It’s not just BPA we need to think about.  There are thousands of ill-studied chemicals in the products we use such as detergents, soaps, household cleaners, toothpaste, shampoos, and other toiletries and cosmetics.  This became increasingly apparent to me when my allergist told me that I was severely reactive to Thimerosal.  Thimerosal is a mercury based preservative that was routinely used in childhood vaccines in the past but has fallen out of favor in recent years.  It is 49% ethyl ethyl mercury, which is recognized as a potent neurotoxin.  The FDA banned the sale of topically applied antibiotics containing thimerosal in the 1980s.  Nevertheless, Brandon and I were able to identify it under different names in multiple products in our own bathroom!

Why are companies allowed to put harmful chemicals in our products?  Shouldn’t we be able to trust them to do what is best for their customer’s health? The short answer to this question is no.  Producers do not have to prove that a chemical is safe before putting it in their products.  It is up to us to prove harm (which is very hard to do!).  Every day we are exposed to harmful chemicals in our household cleaners, toiletries, and many other products.

The best thing to do is to be as informed as possible and make the best choices for you and your family.  So here are some resources to get you started!

-Watch Chemerical!.  This documentary follows a family as they challenge themselves to rid their home of harmful chemicals.  This ends up being a lot more challenging than they expect, but rewarding in the end.  You can stream it on Netflix, check it out!

-Look up the products you use and find out more about what is in them.  http://www.goodguide.com/  and http://www.ewg.org/ (Environmental Working Group) both offer easy online guide that allow you to search for and compare products as well as learn about ingredients and find healthier options.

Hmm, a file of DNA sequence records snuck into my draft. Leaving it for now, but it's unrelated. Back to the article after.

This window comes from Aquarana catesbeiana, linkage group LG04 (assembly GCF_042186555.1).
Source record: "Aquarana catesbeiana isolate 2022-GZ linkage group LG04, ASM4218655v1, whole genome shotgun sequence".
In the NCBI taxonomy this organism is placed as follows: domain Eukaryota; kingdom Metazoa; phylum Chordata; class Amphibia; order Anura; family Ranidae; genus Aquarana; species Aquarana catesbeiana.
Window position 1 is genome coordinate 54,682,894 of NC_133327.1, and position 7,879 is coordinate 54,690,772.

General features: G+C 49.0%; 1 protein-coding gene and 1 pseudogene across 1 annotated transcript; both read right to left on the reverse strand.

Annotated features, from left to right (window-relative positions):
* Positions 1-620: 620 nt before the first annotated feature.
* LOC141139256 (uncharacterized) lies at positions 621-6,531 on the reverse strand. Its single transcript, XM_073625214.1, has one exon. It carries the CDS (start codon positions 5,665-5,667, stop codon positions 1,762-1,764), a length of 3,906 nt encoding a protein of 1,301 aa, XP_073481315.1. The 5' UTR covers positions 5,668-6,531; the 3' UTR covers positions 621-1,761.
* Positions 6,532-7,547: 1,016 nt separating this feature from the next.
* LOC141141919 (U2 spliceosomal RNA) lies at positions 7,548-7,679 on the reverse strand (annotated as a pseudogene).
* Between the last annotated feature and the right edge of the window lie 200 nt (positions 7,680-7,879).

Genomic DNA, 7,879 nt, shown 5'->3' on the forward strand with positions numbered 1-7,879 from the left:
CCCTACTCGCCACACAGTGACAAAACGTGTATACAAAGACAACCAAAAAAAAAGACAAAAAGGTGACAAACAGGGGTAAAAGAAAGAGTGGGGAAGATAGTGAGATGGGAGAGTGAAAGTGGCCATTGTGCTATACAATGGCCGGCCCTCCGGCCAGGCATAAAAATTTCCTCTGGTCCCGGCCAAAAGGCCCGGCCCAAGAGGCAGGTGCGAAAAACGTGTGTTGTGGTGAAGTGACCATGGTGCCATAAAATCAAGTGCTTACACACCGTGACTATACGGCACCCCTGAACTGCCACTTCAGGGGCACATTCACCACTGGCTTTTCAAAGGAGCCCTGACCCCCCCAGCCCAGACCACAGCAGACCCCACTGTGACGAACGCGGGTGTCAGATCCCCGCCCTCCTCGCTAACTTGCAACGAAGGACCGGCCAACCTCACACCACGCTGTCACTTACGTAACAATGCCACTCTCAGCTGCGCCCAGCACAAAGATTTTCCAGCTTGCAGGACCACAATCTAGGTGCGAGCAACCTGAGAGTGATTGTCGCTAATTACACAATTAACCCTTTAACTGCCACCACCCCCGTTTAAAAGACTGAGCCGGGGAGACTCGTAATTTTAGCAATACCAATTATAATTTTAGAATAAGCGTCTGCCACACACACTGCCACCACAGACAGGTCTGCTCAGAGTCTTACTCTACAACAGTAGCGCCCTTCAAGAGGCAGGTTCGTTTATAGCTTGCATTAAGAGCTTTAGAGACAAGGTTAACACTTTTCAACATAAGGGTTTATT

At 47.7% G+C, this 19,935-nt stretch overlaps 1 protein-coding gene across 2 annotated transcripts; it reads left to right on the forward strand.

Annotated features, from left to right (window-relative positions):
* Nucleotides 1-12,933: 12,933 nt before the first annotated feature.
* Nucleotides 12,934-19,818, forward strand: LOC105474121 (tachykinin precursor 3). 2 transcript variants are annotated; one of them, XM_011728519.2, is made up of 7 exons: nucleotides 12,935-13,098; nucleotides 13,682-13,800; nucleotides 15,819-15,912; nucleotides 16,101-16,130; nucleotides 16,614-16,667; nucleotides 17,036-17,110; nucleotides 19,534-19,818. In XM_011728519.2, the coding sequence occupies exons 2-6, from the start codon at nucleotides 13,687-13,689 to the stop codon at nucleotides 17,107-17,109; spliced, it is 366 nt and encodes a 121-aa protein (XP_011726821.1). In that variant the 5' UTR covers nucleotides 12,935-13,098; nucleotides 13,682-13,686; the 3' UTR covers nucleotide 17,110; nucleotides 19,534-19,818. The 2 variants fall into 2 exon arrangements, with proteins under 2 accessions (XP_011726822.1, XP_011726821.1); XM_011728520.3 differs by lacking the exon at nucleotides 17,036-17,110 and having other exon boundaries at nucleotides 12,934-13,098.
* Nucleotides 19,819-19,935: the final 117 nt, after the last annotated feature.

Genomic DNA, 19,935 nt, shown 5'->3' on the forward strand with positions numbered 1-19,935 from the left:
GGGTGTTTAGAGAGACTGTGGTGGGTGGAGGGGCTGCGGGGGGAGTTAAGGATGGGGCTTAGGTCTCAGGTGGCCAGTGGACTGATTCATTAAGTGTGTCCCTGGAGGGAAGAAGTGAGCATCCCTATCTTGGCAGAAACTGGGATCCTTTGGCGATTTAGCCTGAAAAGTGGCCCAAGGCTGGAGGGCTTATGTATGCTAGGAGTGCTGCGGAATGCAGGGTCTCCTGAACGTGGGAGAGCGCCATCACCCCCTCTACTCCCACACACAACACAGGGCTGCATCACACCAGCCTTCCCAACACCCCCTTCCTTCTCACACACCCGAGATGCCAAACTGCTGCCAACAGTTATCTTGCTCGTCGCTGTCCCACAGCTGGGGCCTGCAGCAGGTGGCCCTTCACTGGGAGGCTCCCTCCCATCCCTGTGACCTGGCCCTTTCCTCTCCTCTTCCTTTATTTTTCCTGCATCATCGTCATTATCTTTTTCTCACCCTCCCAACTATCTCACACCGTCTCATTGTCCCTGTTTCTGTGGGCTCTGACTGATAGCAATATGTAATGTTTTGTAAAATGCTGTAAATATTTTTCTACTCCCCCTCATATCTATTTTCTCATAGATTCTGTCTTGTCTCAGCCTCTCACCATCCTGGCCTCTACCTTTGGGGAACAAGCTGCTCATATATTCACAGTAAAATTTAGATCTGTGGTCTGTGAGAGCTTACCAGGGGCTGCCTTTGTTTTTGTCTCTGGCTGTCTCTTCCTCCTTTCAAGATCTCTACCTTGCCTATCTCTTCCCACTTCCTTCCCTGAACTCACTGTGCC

Lastly, I will share with you my recipe for our household all-purpose cleaner.  Last week Brandon was using it to clean our kitchen and couldn’t believe it was homemade!  Not only is it way cheaper to make it yourself, it is also free from the harsh chemicals in factory made cleaners :O)

-Combine 1 tsp. Borax, 1/2 tsp washing soda, 1 tsp of Dr. Bronners liquid castile soap, 2 cups of water, and essential oil as preferred (I used about a 20 drop combo of lavender and eucalyptus).  Mix it up and you are done!

Simple DIY cleaners

Simple DIY cleaners

Week 3: Biphenol Ewwww.

Week 3:
  • 4 Contact Cases
  • 3 Chip Bags
  • 1 Tetra Pak (soup)
  • 2 Old ziplock Bags
  • 2 Ski Lift Tickets
  • 2 Tempeh Film Packages
  • 1 Chocolate Wrapper
  • 1 Bread Bag
  • 1 Lid
  • 1 Cheese Film
  • 1 Yeast Packet
  • 1 Tortilla Bag
  • 1 Bacon Bag
  • 1 Grape Bag
  • Toothpaste Tube
  • 1 Can of organic pumpkin
  • 1 Hummus Container
  • 1 Tofu Container
  • 1 Nametag
  • 1 LL Bean Comforter Package
  • 1 LL Bean Comforter Cover Package
  • 1 LL Bean Shipping Bag
  • 1 Broken Hair Elastic
  • 1 Plastic Plate
  • 1 Duster Package
  • Miscellaneous packaging piecesIMG_5252

Week three draws to a close, featuring the usual suspects…. yup…. mostly food packaging.  It’s an unavoidable theme, and we are interested to see how it develops through the seasons.  A large portion of our footprint this week was the packaging for the comforter and its cover that I ordered from LL Bean.  It was hard to feel any ill will towards the packaging after we both enjoyed the coziest night’s sleep EVER after being the victims of blanket wars for almost a year now.  This comforter will be well cared for, and it will keep us warm for years to come :O)

Are you surprised to see that a metal can could make it onto our plastic blog? It is another sign of the hidden plastic that surrounds us, my friends.  The next time you use a can take your finger and scratch the inside.  Look real close and you might notice the super thin layer of plastic lining your can.  Surprise!  Companies started lining their cans with plastic as early as the 1950s to fend of bacteria that could get into the container if it corroded.  The biggest concern was botulism, an illness that used to kill six in ten of its victims.  These liners, along with rigorous sterilization, curbed the threat of food-bourne botulism.